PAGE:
Act-Age, a manga about a girl trying to become an actor, is not your typical premise for a Weekly Shonen Jump series. But the series’ outstanding popularity is proof that there can be way more to the shonen genre than good guys punching bad guys (Though there’s nothing wrong with that, either. One Piece fans rise up).
With the first volume of the manga finally hitting shelves in English this week, we thought it would be a good time to take a deeper dive into what makes Act-Age so appealing.
Who makes Act-Age?
Act-Age is written by Tatsuya Matsuki and illustrated by Shiro Usazaki. It’s the duo’s first serialized manga, making the quality of the series all the more impressive.
What is Act-Age about?
Kei Yonagi is a rookie actor who has mastered method acting, to the point that she sometimes loses her ability to see the difference between the real world and a movie production. So she goes a little bit feral, overly emotional, or angry — that’s what makes her such a good actor!
The story begins when a peculiar director discovers Yonagi and thrusts her into the world of acting. She has to figure out how to control her method acting, while learning other acting strategies from her rivals. Each arc focuses on Yonagi in a new job in a new situation, where she has to adapt and learn in order to outshine her costars.
Is this really that big of a departure from classic shounen?
Shonen manga isn’t always manga about young boys fighting superpowered villains. Sports manga like Haikyuu!! and The Prince of Tennis have always put an action-packed lens over activities that might not seem as exciting as a battle between ninjas. Even series like Food Wars!: Shokugeki no Soma and Bakuman showed readers that there are exciting battles in cooking and writing manga, respectively. Act-Age does that exact thing, but with the entertainment industry.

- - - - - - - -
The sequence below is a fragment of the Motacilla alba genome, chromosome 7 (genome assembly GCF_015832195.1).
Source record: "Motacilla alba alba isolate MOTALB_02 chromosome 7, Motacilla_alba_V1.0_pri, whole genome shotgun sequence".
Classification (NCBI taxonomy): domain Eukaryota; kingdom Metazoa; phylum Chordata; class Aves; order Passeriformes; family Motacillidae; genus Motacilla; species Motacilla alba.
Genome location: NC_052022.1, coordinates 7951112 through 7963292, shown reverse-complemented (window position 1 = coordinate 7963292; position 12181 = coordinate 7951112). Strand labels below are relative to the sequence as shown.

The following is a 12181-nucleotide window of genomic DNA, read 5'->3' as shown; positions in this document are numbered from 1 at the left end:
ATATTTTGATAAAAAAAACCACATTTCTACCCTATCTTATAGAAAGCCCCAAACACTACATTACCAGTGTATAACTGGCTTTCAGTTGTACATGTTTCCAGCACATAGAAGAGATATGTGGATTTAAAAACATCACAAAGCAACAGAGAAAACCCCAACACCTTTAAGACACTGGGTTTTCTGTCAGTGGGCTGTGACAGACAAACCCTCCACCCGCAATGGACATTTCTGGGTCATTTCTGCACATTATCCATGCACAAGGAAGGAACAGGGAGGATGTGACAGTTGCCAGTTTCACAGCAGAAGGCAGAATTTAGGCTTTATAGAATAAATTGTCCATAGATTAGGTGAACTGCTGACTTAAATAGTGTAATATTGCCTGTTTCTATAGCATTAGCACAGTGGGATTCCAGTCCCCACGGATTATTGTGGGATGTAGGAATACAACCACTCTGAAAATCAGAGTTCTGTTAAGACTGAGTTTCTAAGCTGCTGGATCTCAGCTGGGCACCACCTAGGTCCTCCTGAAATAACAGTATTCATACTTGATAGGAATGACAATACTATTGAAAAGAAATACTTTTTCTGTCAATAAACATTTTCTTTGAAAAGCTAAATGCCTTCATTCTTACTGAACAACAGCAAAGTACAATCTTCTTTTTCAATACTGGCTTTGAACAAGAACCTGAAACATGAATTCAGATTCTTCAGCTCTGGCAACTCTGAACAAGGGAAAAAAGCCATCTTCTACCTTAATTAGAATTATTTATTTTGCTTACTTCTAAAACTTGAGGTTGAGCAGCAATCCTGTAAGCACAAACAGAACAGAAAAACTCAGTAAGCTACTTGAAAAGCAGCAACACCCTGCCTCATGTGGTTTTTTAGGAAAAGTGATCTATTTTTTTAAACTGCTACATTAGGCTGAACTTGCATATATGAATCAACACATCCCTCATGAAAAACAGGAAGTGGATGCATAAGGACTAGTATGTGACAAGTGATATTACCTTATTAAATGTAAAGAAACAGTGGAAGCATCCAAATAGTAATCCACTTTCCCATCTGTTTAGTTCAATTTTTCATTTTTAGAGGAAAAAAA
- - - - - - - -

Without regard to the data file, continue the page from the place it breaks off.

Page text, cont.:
Is Act-Age good?
Yes. Act-Age might not be about a person trying to become the strongest fighter around, but it applies that story hook — of characters who grow incrementally more powerful with each plot line and can reveal shocking new abilities at any moment — to turn something as quiet as “acting” into an all-out action.
Act-Age is not a realistic depiction of the entertainment industry, but it never claims to be. Mundane ideas like “a girl filming a commercial where she cooks” are turned into explosive battle scenes. The exaggeration reminds me of the weirdly fake action basketball you’d see in Kuroko’s Basketball, but it’s never too over the top. Usazaki’s art complements Matsuki’s story so well that it takes a while before you realize how wild the scene you just read was.
And Matsuki’s characters are all likeable and earnest, without a real villain. The stars of the comic are really just trying to be the best actor around. Even if Yonagi doesn’t have any costars to actually “fight” against, she’s battling against herself, learning how to turn her past into a weapon for acting.
One panel that popped
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